Leanne Walker lost all her memory at the age of 21 due to Encephalitis, a virus which can inflame the lining of the brain. Now two years later, through hard work and determination, she has just got a 2.1 degree from the University of Lancaster. After losing her memory she worked with cognitive psychologist Dr Peter Walker to help build a new set of memories. The full story from the Indepentdent can be found here.
This remarkable tale demonstrates an important aspect of the brain. That a good or bad memory is not something innate but the remembering things is a skill that learnt. Dyslexics have problems remembering things because they are overwhelmed by to many confusing signals. Use of memory techniques such as Tony Buzan’s Mind Mapping may help.
If anyone requires proof that the brain is an amazing organ and that the secret to a long life is an active brain then look no further than the Reverend Edgar Dowse. The retired vicar is 93 and has earned himself a doctorate by the London School of Theology in Northwood, Middlesex. In doing so he has become the world’s oldest PhD graduate.
Coverage in the Education Guardian. Information on Ageing and the brain: general, the ‘Nun Study’ , memory and aging
The Avon Longitudinal Study of Parents and Children (ALSPAC), also know as the ‘Children of the 90s study’, have announced that they will be looking into the causes of autistic disorders. The ALSPAC study follows 14,000 children born between 1 April 1991 and 31 December 1992 and has so far led to the publication of 160 scientific papers.
The environmental research, led by Professor Jean Golding at the University of Bristol will investigate the association of ASD with immunisations, problems with delivery, maternal and infant infections, fetal exposure to toxins, and maternal diet. Whether other conditions, such as coeliac disease or digestive problems, play a role in the development of ASD will also be considered. The £400K study will be one of the largest investigations of environmental risk factors in ASD.
Links: ALSPAC Press Release, coverage on the BBC.
The Sound Learning Centre is running a couple of open house days during the summer. Its “… an opportunity for anyone to visit the Centre, hear about our work and meet informally with our staff and some of our clients.” More details here.
The Dore Achievement Centres / DDAT proudly display on their web site the logos for the BBC and that of the ITVshow “This Morning”. These are not DDAT’s only appearance on TV. They have appeared on Channel 4‘s Richard & Judy show and they have run their own TV adverts. However both the TV advert and the spot on the Richard & Judy show have raised complaints from viewers that were upheld by the ITC / OfCom.
On the 1st May 2003 they appeared on Channel 4‘s Richard & Judy show. A viewer complained about DDAT’s claim that it was “a long-awaited and remarkable breakthrough” and that DDAT had “pioneered” the theoretical basis of the treatment. The ITC upheld the complaint but makes clear in its report that “the ITC does not express, nor does it seek to express, any view whatsoever on DDAT as an organisation or the relative efficacy of its treatment for dyslexia, neither of which was the subject of this finding.” This is almost an exact repeat of the complaints and judgment that the ITV show “Tonight with Trevor McDonald” receive in 2002 when covering DDAT. (Incidentally, it was the spot on the Tonight show where I first found out about the DDAT treatment which led to the successful treatment of my dyslexia).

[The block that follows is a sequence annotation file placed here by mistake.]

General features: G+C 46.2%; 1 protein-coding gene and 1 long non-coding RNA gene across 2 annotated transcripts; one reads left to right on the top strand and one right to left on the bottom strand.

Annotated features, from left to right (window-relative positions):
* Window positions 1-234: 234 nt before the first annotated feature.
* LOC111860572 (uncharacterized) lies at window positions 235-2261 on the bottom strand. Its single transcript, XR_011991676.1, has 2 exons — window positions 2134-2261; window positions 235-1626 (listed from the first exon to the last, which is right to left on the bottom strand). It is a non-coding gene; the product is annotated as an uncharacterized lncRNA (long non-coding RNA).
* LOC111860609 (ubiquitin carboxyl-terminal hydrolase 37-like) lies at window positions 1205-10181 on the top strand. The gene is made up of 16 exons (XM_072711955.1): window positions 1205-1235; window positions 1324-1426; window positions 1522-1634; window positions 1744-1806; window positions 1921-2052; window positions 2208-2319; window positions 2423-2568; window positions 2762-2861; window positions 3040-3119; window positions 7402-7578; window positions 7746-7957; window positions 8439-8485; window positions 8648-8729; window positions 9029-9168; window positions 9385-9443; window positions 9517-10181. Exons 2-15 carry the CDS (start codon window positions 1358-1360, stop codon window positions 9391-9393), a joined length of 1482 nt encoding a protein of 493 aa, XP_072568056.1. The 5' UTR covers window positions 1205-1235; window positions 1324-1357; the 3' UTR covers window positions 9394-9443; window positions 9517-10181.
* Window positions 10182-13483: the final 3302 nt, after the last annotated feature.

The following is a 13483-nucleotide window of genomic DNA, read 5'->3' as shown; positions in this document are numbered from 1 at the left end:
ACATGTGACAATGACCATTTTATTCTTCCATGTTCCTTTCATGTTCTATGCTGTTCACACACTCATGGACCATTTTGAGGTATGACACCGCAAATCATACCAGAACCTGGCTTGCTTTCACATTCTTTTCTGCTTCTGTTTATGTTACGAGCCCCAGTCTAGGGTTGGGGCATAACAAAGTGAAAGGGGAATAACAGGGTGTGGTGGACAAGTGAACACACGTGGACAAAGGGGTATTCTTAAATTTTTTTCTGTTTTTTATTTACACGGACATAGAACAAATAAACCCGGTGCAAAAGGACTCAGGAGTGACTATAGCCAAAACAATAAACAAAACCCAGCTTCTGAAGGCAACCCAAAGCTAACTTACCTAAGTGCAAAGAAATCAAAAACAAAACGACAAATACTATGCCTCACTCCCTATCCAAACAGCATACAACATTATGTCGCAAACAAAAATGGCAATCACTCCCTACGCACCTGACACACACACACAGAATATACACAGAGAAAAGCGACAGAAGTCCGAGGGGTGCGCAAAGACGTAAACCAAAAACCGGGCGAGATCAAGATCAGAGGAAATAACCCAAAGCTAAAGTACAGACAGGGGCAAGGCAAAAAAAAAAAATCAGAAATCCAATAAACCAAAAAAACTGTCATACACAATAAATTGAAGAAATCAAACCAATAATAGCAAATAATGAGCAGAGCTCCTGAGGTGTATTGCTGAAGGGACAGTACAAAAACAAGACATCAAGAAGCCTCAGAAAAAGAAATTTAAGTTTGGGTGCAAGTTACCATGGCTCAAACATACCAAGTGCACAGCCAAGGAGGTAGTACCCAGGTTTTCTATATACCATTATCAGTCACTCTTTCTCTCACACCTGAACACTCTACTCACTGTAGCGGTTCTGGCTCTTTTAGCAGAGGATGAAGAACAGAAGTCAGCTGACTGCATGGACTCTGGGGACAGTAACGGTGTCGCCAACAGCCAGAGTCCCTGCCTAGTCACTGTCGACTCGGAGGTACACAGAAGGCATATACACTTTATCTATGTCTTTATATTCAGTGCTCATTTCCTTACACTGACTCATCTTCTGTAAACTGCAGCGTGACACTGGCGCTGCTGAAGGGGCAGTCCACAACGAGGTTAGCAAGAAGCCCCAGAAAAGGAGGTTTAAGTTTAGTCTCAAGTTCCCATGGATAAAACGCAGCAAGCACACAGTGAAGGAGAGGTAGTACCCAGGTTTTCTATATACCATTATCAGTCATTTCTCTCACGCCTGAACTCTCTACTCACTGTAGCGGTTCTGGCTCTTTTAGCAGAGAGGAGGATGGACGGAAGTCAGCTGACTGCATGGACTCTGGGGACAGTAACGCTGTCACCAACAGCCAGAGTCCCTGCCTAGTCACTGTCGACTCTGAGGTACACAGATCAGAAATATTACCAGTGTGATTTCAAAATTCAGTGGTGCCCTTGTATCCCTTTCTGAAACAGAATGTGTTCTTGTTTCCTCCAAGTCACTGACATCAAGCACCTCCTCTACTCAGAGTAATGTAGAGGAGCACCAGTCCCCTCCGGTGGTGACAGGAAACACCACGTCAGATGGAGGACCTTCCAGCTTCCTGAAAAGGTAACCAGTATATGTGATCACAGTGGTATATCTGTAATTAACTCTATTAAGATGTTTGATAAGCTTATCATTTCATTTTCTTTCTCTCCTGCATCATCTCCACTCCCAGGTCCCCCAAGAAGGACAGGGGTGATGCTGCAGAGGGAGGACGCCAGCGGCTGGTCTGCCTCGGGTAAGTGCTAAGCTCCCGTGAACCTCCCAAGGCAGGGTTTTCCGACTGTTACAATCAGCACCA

The TV adverts that ran earlier this year ran foul of the the UK’s notoriously complicated advertising rules. Specifically “Rules .. (Evidence) and .. (Assessment of medical claims) … Rule .. (Impressions of professional advice and support). Doctors and other medical professionals are not permitted to appear in advertisements giving the impression of professional advice or recommendations.”. The full report is to be found on page 5 of this OfCom Bullitin [PDF]. UPDATE: The link is broken. See the second item down in this report.
UPDATE: DDAT have had similar problems in the USA where the treatment was featured on CBS’s news magazine program “60 Minutes II” (October 22nd, 2003). This generated a pointed response from the International Dyslexia Association
Private Eye magazine has a short piece in its ‘Street of Shame’ column about the Daily Telegraph‘s reporting on DDAT. As Private Eye doesn’t provide online access to its non-humor content I’ve reproduced in full below.
“SCHOOLCHILDREN suffering from dyslexia have seen dramatic improvements in their development thanks to a physical exercise programme designed to stimulate the brain… run by the Dore Achievement Centre in Kenilworth, called DDAT”, reported Nick Britten in the Daily Telegraph on 21 May.
“At the end of the study they were found to be free of dyslexia symptoms, no longer needed help in class, and could join mainstream lessons.”
Impressive. But perhaps Britten had himself had difficulty reading the words of the Telegraph’s education editor John Clare in his own paper just six days earlier, when Clare advised a parent to “waste no money on DDAT… Dore’s claim to have ‘found the answer to dyslexia and other learning difficulties’ is absurd.”
The two articles referred to are online: Nick Britten’s; John Clare’s. [Free registration required].
Given my history I disagree with John Clare’s advice and I encourage any parent of a dyslexic to investigate DDAT. It doesn’t work for everybody but for the many people it works for it profoundly changes their lives.